Today is like any other day, except for those days when he is hurried in crisis to the hospital. Every three hours during the night, his slight wife, Bakanay, 28, has risen to turn his 6-foot-3 body — 210 pounds of dead weight. It has to be done. Infections of the gaping bedsore above his tailbone have nearly killed him.

Then, with the help of a young caretaker, Baka has gotten two of their daughters off to elementary school and settled down the toddler. Yes, Mago and Baka are blessed with all girls, but they had also hoped for a son someday.

They feed Mago as they clean him; it’s easier that way. For breakfast, which comes with a side of crushed antiseizure pills, he likes oatmeal with a squirt of Hershey’s chocolate syrup. But even oatmeal must be puréed and fed to him by spoon.

He opens his mouth to indicate more, the way a baby does. But his paralysis has made everything a choking hazard. His water needs a stirring of powdered food thickener, and still he chokes — eh-eh-eh — as he tries to cough up what will not go down.


Mago used to drink only water. No alcohol. Not even soda. A sip of juice would be as far as he dared. Now even water betrays him.

With the caretaker’s help, Baka uses a washcloth and soap to clean his body and shampoo his hair. How handsome still, she has thought. Sometimes, in the night, she leaves the bedroom to watch old videos, just to hear again his voice in the fullness of life. She cries, wipes her eyes and returns, feigning happiness. Mago must never see her sad.


 Abdusalamov's hand being massaged. Credit Ángel Franco/The New York Times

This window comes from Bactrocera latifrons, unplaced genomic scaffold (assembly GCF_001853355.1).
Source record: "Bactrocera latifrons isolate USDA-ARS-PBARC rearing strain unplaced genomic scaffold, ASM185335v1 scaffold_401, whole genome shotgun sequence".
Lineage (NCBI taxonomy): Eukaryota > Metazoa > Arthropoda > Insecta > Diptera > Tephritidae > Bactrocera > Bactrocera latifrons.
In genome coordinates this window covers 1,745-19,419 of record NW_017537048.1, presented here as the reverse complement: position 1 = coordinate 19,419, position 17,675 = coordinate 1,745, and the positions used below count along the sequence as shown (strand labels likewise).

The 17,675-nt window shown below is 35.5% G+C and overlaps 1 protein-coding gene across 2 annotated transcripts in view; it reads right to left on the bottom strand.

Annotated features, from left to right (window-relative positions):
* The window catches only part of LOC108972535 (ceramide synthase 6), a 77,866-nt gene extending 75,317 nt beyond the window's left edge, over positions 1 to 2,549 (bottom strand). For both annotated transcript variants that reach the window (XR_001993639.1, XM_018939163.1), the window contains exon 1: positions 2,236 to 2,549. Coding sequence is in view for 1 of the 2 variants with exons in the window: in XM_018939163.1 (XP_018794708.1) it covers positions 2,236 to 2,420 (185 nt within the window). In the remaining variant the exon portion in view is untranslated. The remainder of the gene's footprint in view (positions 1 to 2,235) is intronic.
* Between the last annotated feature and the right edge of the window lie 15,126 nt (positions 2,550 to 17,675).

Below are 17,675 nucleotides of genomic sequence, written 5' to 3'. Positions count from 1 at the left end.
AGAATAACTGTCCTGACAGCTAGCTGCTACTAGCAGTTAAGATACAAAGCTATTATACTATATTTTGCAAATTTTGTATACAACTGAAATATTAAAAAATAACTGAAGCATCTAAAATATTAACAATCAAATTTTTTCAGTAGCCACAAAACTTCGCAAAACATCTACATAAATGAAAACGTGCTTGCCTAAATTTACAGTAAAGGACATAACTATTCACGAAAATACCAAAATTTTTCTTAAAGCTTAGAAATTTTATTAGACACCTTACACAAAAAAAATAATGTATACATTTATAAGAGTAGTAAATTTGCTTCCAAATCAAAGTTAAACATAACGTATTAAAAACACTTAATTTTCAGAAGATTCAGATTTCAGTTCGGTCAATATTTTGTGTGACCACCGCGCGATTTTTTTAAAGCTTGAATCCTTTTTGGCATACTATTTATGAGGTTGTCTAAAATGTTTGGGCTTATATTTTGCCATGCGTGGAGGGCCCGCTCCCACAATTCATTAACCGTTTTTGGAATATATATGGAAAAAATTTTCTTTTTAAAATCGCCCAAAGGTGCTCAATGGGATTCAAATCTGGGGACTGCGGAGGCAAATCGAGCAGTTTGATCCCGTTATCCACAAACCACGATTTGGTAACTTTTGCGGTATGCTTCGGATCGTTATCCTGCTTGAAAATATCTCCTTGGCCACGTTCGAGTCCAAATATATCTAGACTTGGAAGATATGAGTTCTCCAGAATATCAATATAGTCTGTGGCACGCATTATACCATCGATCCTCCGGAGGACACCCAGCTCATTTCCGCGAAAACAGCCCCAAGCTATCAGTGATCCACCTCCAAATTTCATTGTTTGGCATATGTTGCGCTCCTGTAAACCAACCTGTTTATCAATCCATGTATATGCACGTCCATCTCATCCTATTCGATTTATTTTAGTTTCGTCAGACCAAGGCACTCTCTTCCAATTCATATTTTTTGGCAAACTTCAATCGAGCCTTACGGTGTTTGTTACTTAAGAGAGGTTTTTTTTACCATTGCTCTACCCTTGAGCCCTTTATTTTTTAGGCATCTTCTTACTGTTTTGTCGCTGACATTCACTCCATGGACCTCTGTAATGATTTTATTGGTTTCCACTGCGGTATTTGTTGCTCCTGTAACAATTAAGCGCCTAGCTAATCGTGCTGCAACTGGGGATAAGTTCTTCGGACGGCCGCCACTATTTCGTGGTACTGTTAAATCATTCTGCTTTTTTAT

When Baka finishes, Mago is cleanshaven and fresh down to his trimmed and filed toenails. “I want him to look good,” she says.

Theirs was an arranged Muslim marriage in Makhachkala, in the Russian republic of Dagestan. He was 23, she was 18 and their future hinged on boxing. Sometimes they would shadowbox in love, her David to his Goliath. You are so strong, he would tell her.

His father once told him he could either be a bandit or an athlete, but if he chose banditry, “I will kill you.” This paternal advice, Mago later told The Ventura County Reporter, “made it a very easy decision for me.”

Mago won against mediocre competition, in Moscow and Hollywood, Fla., in Las Vegas and Johnstown, Pa. He was knocked down only once, and even then, it surprised more than hurt. He scored a technical knockout in the next round.

It all led up to this: the undercard at the Garden, Mike Perez vs. Magomed Abdusalamov, 10 rounds, on HBO. A win, he believed, would improve his chances of taking on the heavyweight champion Wladimir Klitschko, who sat in the crowd of 4,600 with his fiancée, the actress Hayden Panettiere, watching.

Wearing black-and-red trunks and a green mouth guard, Mago went to work. But in the first round, a hard forearm to his left cheek rocked him. At the bell, he returned to his corner, and this time, he sat down. “I think it’s broken,” he repeatedly said in Russian.